Laura Erickson's For the Birds

Friday, November 12, 2021

Birthday Hummingbird!

Rufous Hummingbird

Seeing cool birds is always wonderful, and especially so on a milestone birthday. The only time I specifically planned for a good bird on my birthday was when I turned 60 on 11/11/11—Russ and I went to the Grand Canyon to see my lifer California Condor. 

Laura looking at lifer California Condor

I did a Big Year in 2013 and added one cool species on my birthday that I didn’t see at all the rest of that year, a Hook-billed Kite in Anzalduas Park in Texas. This one wasn’t a lifer—I’d seen them before in Costa Rica and Guatemala—but that birthday sighting remains the only time I’ve seen one in the U.S.

I saw an amazing 16 lifers on my birthday in 2016, when I was in Uganda. I’m sure I’ll never do better than that numerically, but I’m afraid they were eclipsed by the fact that that was also the day I got to see Mountain Gorillas. 

Mountain Gorilla

Mountain Gorilla

Me and a Mountain Gorilla

This year a lifer wasn’t in the picture at all, but the bird of the day was pretty darned cool—a Rufous Hummingbird who’s been coming to my bird feeders since Monday. She showed up on the next block of Peabody Street, at the feeders of a wonderful woman named Jenny at some point before Halloween. When my neighbor Jeanne found out about it, she told me and set out her own feeders. 

Rufous Hummingbird

Of course I had to set out my feeders, too. 

Rufous Hummingbird

Hanging out in three different yards has made it more complicated for birders descending on the neighborhood to add her to their county and state lists, but birds like to have options. I’m making my sugar water using a rounded 1/3 cup of sugar per cup of water. This is on the strong side but still within the natural sugar concentration range of flower nectar. Hummingbirds need enough water to metabolize sugar, but the cold, wet weather we’re having right now means she needs more calories relative to water.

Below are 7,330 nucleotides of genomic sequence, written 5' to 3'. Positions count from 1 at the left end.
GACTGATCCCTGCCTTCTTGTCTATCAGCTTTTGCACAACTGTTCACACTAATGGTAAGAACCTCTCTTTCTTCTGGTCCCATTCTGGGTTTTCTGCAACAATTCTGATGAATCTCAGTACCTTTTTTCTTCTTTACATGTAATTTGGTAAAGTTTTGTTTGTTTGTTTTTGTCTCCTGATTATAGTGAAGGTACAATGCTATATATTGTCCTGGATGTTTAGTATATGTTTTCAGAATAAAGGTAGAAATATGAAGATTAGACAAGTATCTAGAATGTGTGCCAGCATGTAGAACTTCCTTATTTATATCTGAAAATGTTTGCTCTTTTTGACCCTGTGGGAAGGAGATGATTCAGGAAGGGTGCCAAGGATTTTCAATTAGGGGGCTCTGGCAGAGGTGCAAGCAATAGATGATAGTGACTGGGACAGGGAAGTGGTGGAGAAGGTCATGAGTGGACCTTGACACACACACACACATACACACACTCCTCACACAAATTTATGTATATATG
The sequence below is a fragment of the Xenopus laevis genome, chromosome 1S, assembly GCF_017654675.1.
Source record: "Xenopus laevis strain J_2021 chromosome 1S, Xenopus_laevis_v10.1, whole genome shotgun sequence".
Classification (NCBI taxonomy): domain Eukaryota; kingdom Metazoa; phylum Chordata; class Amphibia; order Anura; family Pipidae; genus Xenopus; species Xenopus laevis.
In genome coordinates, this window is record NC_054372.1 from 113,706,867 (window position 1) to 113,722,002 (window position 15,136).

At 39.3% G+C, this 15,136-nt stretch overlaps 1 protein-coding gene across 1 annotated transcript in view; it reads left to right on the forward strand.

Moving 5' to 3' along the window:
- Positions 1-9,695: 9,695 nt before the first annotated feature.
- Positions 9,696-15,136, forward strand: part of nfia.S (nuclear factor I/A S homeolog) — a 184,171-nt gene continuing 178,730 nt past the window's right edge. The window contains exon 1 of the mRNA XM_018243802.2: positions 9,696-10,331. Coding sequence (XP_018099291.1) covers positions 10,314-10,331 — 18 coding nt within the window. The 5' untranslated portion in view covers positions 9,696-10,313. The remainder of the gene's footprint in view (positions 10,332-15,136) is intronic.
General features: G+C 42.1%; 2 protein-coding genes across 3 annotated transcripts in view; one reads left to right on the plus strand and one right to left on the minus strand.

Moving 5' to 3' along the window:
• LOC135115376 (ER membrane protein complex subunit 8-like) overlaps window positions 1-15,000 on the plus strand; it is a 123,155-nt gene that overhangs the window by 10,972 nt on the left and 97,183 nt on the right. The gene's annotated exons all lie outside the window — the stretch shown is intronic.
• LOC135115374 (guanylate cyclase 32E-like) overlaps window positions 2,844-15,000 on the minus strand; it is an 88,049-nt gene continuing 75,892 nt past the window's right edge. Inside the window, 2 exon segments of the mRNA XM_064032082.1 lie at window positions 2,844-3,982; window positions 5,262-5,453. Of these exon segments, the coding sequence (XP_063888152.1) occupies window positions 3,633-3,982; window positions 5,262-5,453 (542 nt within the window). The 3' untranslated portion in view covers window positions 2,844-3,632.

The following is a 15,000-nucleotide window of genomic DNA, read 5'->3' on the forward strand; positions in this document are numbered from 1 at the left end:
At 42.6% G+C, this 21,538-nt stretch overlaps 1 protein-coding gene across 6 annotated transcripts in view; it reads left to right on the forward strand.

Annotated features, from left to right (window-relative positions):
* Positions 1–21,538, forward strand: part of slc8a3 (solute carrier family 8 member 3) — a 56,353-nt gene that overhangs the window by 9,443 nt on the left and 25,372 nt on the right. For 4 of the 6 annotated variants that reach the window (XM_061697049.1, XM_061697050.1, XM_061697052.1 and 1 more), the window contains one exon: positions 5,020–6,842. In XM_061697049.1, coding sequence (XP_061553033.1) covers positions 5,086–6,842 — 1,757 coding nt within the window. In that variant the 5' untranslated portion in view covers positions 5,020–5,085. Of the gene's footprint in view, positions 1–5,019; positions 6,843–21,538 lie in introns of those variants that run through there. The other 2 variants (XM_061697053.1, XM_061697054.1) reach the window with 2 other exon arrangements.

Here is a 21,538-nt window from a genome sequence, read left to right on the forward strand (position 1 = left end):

She showed up quite a few times over the course of the day yesterday, but she’s skittish when people are gawking at her, so I set my good camera on a tripod and left it on the porch to record video while I watched from a distance indoors. I got one really good video of her arriving at the feeder and pigging out. That video is in slow motion so it lasts exactly 3 minutes, allowing us to enjoy her movements in a way our mere human eyes can’t resolve in real time.   

Hummingbirds are of course extremely rare vagrants in Duluth in November. I had another female Rufous Hummingbird back in 2004—she showed up on November 16 and stayed in my yard until December 3, surviving a blizzard and a night with temps plunging into single digits. 

Rufous Hummingbird at feeder, November 2004

She left at mid-morning on a sunny, mild day after filling up starting before dawn, so I’m sure she managed to get pretty far, though I devoutly hoped she’d run into more yards here and there where people were still keeping out their hummingbird feeders with reasonably fresh sugar water.  

Viola the Rufous Hummingbird